This invention is described in his Pneumatics by Philo of Byzantium, an engineer of the 3rd century BC who lived in Alexandria. It is an automaton (robot) in the form of a maid (life-size) holding in her right hand an oinochoe. Inside the effigy were two containers, one with wine and one with water (as the Greeks drank the wine diluted), and a mechanism with tubes for transporting liquids and air. By placing a cup in the outstretched left hand of the therapist, one started the mechanism. With the pressure of the air, the liquids (first the wine and then the water) were channeled through the right hand to the oinochoe and from there to the cup, in the desired proportion. The automatic healer is the oldest known working robot.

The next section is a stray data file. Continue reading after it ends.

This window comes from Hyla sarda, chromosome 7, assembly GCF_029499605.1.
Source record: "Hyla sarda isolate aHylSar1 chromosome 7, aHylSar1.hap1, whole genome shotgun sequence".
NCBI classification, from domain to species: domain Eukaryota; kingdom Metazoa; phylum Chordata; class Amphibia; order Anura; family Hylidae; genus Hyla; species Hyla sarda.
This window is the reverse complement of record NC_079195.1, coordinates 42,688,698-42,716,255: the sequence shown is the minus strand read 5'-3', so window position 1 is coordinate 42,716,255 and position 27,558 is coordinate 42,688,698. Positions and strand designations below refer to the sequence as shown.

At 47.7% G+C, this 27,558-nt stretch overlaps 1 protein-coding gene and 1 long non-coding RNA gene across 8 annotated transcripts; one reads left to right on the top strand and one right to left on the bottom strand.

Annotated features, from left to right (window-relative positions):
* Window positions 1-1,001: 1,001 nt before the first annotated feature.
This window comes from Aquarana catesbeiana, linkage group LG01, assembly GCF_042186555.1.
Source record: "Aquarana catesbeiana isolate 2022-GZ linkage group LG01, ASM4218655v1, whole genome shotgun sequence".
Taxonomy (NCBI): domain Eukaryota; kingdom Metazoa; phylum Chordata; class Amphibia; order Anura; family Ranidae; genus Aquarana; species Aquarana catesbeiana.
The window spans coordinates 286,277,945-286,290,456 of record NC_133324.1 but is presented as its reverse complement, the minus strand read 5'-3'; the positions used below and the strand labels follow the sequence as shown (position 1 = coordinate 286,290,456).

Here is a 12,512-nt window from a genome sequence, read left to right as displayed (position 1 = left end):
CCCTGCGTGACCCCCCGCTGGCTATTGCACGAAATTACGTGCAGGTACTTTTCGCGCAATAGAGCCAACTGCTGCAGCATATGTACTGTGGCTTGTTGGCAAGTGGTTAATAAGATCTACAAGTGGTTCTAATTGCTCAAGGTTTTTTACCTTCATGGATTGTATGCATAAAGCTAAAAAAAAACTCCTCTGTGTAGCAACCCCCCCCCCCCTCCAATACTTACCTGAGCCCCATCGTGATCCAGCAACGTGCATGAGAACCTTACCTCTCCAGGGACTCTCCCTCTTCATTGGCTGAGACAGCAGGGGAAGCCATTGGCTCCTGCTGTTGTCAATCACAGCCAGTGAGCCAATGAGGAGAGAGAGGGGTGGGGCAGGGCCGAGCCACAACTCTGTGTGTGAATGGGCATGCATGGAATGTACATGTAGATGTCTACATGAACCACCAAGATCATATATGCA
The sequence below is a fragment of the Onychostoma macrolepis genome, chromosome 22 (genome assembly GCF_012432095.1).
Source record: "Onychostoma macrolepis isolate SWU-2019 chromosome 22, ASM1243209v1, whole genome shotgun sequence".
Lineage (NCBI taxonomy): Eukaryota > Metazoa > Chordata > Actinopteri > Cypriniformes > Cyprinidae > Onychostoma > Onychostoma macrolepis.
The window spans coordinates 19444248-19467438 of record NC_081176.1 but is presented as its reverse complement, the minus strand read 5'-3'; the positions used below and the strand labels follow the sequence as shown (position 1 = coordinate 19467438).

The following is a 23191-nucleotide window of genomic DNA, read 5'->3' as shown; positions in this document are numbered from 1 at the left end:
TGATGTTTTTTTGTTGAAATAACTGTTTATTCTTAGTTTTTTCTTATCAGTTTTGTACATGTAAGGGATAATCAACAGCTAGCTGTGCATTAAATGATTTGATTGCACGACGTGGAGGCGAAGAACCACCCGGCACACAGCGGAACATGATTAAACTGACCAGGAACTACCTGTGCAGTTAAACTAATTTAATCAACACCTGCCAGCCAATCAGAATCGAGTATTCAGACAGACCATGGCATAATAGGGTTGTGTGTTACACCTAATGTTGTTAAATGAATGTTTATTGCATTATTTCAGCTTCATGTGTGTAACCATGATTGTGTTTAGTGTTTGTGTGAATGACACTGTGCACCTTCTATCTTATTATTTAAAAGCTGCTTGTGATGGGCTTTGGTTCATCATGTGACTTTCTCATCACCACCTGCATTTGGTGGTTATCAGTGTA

The figure of Philon’s automatic healer on the obverse of the coin is based on a representation by the Kostas Kotsanas Museum of Ancient Greek Technology.